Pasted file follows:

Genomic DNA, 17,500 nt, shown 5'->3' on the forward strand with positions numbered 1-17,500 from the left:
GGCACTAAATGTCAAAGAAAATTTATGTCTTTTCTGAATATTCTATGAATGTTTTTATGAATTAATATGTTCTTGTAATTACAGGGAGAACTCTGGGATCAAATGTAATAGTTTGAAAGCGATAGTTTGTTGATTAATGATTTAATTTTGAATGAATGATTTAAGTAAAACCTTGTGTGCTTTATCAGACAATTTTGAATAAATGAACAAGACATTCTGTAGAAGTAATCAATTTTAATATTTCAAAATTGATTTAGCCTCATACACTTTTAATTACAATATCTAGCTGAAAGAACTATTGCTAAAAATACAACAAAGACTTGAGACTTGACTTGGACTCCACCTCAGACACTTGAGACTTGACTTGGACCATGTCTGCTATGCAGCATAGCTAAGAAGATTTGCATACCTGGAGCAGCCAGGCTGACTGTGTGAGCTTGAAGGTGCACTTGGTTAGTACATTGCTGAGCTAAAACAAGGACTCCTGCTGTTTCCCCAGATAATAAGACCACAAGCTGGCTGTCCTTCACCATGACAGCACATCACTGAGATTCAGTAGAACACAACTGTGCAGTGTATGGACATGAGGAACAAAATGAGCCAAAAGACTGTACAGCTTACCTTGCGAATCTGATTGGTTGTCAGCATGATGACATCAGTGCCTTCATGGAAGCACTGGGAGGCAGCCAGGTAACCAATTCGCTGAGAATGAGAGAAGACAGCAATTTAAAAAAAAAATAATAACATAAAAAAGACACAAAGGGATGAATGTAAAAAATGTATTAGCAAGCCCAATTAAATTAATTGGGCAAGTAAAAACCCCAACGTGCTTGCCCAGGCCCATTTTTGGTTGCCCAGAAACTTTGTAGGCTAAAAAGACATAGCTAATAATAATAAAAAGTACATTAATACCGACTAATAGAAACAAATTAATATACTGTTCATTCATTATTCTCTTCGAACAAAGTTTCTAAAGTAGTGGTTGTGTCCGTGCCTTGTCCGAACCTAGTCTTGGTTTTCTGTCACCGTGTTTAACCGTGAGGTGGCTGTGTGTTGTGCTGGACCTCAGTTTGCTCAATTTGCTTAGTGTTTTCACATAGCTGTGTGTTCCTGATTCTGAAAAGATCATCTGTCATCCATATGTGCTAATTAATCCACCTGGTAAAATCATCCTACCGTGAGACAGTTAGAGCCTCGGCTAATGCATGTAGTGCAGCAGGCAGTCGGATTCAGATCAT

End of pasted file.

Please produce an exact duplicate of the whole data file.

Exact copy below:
Genomic DNA, 17,500 nt, shown 5'->3' on the forward strand with positions numbered 1-17,500 from the left:
GGCACTAAATGTCAAAGAAAATTTATGTCTTTTCTGAATATTCTATGAATGTTTTTATGAATTAATATGTTCTTGTAATTACAGGGAGAACTCTGGGATCAAATGTAATAGTTTGAAAGCGATAGTTTGTTGATTAATGATTTAATTTTGAATGAATGATTTAAGTAAAACCTTGTGTGCTTTATCAGACAATTTTGAATAAATGAACAAGACATTCTGTAGAAGTAATCAATTTTAATATTTCAAAATTGATTTAGCCTCATACACTTTTAATTACAATATCTAGCTGAAAGAACTATTGCTAAAAATACAACAAAGACTTGAGACTTGACTTGGACTCCACCTCAGACACTTGAGACTTGACTTGGACCATGTCTGCTATGCAGCATAGCTAAGAAGATTTGCATACCTGGAGCAGCCAGGCTGACTGTGTGAGCTTGAAGGTGCACTTGGTTAGTACATTGCTGAGCTAAAACAAGGACTCCTGCTGTTTCCCCAGATAATAAGACCACAAGCTGGCTGTCCTTCACCATGACAGCACATCACTGAGATTCAGTAGAACACAACTGTGCAGTGTATGGACATGAGGAACAAAATGAGCCAAAAGACTGTACAGCTTACCTTGCGAATCTGATTGGTTGTCAGCATGATGACATCAGTGCCTTCATGGAAGCACTGGGAGGCAGCCAGGTAACCAATTCGCTGAGAATGAGAGAAGACAGCAATTTAAAAAAAAAATAATAACATAAAAAAGACACAAAGGGATGAATGTAAAAAATGTATTAGCAAGCCCAATTAAATTAATTGGGCAAGTAAAAACCCCAACGTGCTTGCCCAGGCCCATTTTTGGTTGCCCAGAAACTTTGTAGGCTAAAAAGACATAGCTAATAATAATAAAAAGTACATTAATACCGACTAATAGAAACAAATTAATATACTGTTCATTCATTATTCTCTTCGAACAAAGTTTCTAAAGTAGTGGTTGTGTCCGTGCCTTGTCCGAACCTAGTCTTGGTTTTCTGTCACCGTGTTTAACCGTGAGGTGGCTGTGTGTTGTGCTGGACCTCAGTTTGCTCAATTTGCTTAGTGTTTTCACATAGCTGTGTGTTCCTGATTCTGAAAAGATCATCTGTCATCCATATGTGCTAATTAATCCACCTGGTAAAATCATCCTACCGTGAGACAGTTAGAGCCTCGGCTAATGCATGTAGTGCAGCAGGCAGTCGGATTCAGATCAT